, Volume 91, Issue 1, pp 7–13 | Cite as

Evidence of exploitative competition among young stages of the wolf spider Schizocosa ocreata

  • David H. Wise
  • James D. Wagner
Original Papers


Previous research by many investigators has demonstrated food limitation in both web-building and wandering spiders. Field experiments have tested for exploitative competition for prey in web-building, but not wandering species. As a first step to examining the question of whether spiders without webs exhibit exploitative competition, we manipulated densities of young stages of a common wolf spider, Schizocos ocreata, and measured (1) spider growth rate and (2) numbers of Collembola, a potential prey organism. Replicate populations of recently hatched S. ocreata were established in 1-m2 fenced plots at four levels: 0×, 0.25×, 1× and 4× natural density. Increasing spider density had a negative effect on spider growth rate, defined as increase in weight or cephalothorax width. Early in the experiment spider density had a weak negative effect on Collembola numbers [p(F)=0.08]. Taken together, this probable response by Collembola and the clear effect of spider density on growth rate constitute the first experimental evidence of intraspecific exploitative competition for prey in a species of wandering spider. We discuss (1) the strength of this evidence given the constraints of the experiment's design, and (2) the implications of the strong convergence in spider densities that had occurred after 2.5 months.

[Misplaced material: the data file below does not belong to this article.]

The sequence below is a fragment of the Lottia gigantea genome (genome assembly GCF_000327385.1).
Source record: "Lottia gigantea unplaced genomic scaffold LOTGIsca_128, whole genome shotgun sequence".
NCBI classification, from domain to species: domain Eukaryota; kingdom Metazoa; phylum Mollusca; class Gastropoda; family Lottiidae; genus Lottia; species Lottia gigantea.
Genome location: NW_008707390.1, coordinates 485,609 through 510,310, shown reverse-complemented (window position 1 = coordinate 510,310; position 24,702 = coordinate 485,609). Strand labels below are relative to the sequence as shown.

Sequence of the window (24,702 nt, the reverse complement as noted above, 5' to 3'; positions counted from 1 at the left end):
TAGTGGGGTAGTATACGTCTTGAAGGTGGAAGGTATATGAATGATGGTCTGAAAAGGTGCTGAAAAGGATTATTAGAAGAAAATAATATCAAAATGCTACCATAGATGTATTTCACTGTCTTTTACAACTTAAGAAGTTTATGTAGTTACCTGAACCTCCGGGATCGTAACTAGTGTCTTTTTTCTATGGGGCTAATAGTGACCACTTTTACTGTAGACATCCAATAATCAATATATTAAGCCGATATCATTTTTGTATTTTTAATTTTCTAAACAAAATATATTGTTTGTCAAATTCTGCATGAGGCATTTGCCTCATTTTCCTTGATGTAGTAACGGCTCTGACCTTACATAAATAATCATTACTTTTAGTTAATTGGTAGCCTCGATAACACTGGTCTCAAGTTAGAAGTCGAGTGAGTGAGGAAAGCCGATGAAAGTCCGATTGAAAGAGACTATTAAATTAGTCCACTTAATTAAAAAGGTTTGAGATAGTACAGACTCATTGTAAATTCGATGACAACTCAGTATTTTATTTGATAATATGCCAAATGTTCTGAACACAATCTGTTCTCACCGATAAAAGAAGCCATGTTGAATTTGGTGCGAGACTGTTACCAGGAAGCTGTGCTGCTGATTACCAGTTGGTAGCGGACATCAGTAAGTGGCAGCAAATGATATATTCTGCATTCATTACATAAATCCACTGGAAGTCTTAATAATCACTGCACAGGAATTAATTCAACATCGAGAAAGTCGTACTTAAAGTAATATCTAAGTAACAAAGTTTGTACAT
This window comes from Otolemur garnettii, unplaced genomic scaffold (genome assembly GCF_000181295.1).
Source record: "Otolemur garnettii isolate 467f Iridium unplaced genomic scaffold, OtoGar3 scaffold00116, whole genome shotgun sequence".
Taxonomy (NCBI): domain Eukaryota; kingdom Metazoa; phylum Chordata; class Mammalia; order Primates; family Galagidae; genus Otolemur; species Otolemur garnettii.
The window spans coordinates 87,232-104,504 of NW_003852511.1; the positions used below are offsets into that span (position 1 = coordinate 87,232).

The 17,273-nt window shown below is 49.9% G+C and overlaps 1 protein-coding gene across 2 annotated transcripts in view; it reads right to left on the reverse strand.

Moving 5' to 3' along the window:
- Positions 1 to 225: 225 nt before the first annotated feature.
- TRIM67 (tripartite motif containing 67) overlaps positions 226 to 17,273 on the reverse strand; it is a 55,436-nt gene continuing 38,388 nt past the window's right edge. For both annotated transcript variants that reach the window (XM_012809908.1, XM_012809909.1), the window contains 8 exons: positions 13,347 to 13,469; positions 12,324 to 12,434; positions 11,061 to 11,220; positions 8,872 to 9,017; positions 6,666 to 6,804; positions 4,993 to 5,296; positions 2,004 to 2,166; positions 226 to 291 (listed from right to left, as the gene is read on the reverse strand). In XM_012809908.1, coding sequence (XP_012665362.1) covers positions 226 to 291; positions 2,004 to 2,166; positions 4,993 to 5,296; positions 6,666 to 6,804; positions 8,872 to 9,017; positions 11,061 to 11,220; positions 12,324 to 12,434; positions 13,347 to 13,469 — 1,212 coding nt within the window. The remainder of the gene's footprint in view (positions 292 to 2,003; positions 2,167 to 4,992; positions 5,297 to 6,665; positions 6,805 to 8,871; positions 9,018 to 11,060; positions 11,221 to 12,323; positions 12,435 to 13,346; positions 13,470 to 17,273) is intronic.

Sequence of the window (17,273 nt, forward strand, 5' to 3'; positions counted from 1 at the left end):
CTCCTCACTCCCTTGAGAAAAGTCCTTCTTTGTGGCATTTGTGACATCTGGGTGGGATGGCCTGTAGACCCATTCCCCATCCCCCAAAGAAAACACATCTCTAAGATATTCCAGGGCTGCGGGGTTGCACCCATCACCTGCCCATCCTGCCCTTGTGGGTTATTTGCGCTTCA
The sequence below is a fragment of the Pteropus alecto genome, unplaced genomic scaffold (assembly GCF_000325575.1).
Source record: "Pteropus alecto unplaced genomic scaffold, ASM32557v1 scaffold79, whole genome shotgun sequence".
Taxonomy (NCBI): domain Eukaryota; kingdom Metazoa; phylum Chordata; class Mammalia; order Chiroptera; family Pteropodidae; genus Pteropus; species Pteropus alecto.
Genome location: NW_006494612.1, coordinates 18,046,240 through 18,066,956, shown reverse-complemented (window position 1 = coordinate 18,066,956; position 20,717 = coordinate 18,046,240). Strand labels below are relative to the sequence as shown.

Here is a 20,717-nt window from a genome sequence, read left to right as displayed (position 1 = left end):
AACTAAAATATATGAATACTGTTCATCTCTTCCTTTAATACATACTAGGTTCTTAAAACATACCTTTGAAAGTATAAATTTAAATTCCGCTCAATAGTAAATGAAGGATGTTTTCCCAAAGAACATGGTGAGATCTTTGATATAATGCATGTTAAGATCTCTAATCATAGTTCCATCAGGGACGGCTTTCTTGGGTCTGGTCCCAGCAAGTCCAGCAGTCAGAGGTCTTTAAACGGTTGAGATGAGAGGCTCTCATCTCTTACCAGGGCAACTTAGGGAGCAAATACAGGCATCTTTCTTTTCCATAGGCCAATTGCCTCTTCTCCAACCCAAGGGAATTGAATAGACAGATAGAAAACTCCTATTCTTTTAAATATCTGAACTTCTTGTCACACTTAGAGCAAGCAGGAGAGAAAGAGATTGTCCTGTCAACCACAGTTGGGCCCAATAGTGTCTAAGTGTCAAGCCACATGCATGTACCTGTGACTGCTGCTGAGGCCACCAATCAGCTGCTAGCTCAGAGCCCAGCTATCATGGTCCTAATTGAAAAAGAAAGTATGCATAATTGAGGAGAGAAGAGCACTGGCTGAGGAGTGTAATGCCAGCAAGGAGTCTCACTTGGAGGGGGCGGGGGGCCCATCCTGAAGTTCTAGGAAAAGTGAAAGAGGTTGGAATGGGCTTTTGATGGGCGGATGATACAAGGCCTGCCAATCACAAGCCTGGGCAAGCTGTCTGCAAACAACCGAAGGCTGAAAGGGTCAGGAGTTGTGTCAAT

Key words

Exploitative competition Density convergence Field experiment Wolf spider Schizocosa ocreata 


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Copyright information

© Springer-Verlag 1992

Authors and Affiliations

  • David H. Wise
    • 1
  • James D. Wagner
    • 1
  1. 1.Department of Biological SciencesUniversity of MarylandBaltimoreUSA

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